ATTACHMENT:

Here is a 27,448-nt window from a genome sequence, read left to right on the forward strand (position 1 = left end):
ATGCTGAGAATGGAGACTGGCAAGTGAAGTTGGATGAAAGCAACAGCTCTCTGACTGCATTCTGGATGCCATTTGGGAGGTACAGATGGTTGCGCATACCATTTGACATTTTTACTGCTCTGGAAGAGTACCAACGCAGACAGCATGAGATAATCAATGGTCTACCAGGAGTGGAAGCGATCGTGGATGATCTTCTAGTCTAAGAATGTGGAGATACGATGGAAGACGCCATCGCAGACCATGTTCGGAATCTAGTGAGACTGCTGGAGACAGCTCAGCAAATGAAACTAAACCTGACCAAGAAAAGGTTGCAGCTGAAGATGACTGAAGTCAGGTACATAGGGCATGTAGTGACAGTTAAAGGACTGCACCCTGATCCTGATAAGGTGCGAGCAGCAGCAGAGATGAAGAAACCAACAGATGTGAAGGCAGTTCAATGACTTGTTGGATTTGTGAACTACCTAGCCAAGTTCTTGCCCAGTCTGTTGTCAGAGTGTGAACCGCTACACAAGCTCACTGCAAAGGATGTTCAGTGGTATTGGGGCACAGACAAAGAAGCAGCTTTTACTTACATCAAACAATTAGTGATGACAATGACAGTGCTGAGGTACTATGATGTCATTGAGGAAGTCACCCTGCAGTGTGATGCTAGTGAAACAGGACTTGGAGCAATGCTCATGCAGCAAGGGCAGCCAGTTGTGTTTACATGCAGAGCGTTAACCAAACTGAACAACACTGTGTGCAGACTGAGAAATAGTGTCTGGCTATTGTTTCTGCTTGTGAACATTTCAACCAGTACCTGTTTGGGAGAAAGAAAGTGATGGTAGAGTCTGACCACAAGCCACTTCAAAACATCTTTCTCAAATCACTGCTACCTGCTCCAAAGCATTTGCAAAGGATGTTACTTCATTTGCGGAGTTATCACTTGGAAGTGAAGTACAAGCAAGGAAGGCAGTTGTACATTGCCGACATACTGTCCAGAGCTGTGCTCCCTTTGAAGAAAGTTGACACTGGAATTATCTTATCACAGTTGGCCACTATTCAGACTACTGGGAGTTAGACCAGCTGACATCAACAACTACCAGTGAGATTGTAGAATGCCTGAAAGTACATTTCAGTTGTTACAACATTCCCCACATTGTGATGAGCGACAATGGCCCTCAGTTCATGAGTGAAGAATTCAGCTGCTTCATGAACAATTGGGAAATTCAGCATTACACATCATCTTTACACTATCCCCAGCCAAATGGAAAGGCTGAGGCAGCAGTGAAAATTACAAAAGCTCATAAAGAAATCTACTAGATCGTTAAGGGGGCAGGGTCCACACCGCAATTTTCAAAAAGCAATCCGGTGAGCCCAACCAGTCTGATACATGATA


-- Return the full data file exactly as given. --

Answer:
Here is a 27,448-nt window from a genome sequence, read left to right on the forward strand (position 1 = left end):
ATGCTGAGAATGGAGACTGGCAAGTGAAGTTGGATGAAAGCAACAGCTCTCTGACTGCATTCTGGATGCCATTTGGGAGGTACAGATGGTTGCGCATACCATTTGACATTTTTACTGCTCTGGAAGAGTACCAACGCAGACAGCATGAGATAATCAATGGTCTACCAGGAGTGGAAGCGATCGTGGATGATCTTCTAGTCTAAGAATGTGGAGATACGATGGAAGACGCCATCGCAGACCATGTTCGGAATCTAGTGAGACTGCTGGAGACAGCTCAGCAAATGAAACTAAACCTGACCAAGAAAAGGTTGCAGCTGAAGATGACTGAAGTCAGGTACATAGGGCATGTAGTGACAGTTAAAGGACTGCACCCTGATCCTGATAAGGTGCGAGCAGCAGCAGAGATGAAGAAACCAACAGATGTGAAGGCAGTTCAATGACTTGTTGGATTTGTGAACTACCTAGCCAAGTTCTTGCCCAGTCTGTTGTCAGAGTGTGAACCGCTACACAAGCTCACTGCAAAGGATGTTCAGTGGTATTGGGGCACAGACAAAGAAGCAGCTTTTACTTACATCAAACAATTAGTGATGACAATGACAGTGCTGAGGTACTATGATGTCATTGAGGAAGTCACCCTGCAGTGTGATGCTAGTGAAACAGGACTTGGAGCAATGCTCATGCAGCAAGGGCAGCCAGTTGTGTTTACATGCAGAGCGTTAACCAAACTGAACAACACTGTGTGCAGACTGAGAAATAGTGTCTGGCTATTGTTTCTGCTTGTGAACATTTCAACCAGTACCTGTTTGGGAGAAAGAAAGTGATGGTAGAGTCTGACCACAAGCCACTTCAAAACATCTTTCTCAAATCACTGCTACCTGCTCCAAAGCATTTGCAAAGGATGTTACTTCATTTGCGGAGTTATCACTTGGAAGTGAAGTACAAGCAAGGAAGGCAGTTGTACATTGCCGACATACTGTCCAGAGCTGTGCTCCCTTTGAAGAAAGTTGACACTGGAATTATCTTATCACAGTTGGCCACTATTCAGACTACTGGGAGTTAGACCAGCTGACATCAACAACTACCAGTGAGATTGTAGAATGCCTGAAAGTACATTTCAGTTGTTACAACATTCCCCACATTGTGATGAGCGACAATGGCCCTCAGTTCATGAGTGAAGAATTCAGCTGCTTCATGAACAATTGGGAAATTCAGCATTACACATCATCTTTACACTATCCCCAGCCAAATGGAAAGGCTGAGGCAGCAGTGAAAATTACAAAAGCTCATAAAGAAATCTACTAGATCGTTAAGGGGGCAGGGTCCACACCGCAATTTTCAAAAAGCAATCCGGTGAGCCCAACCAGTCTGATACATGATA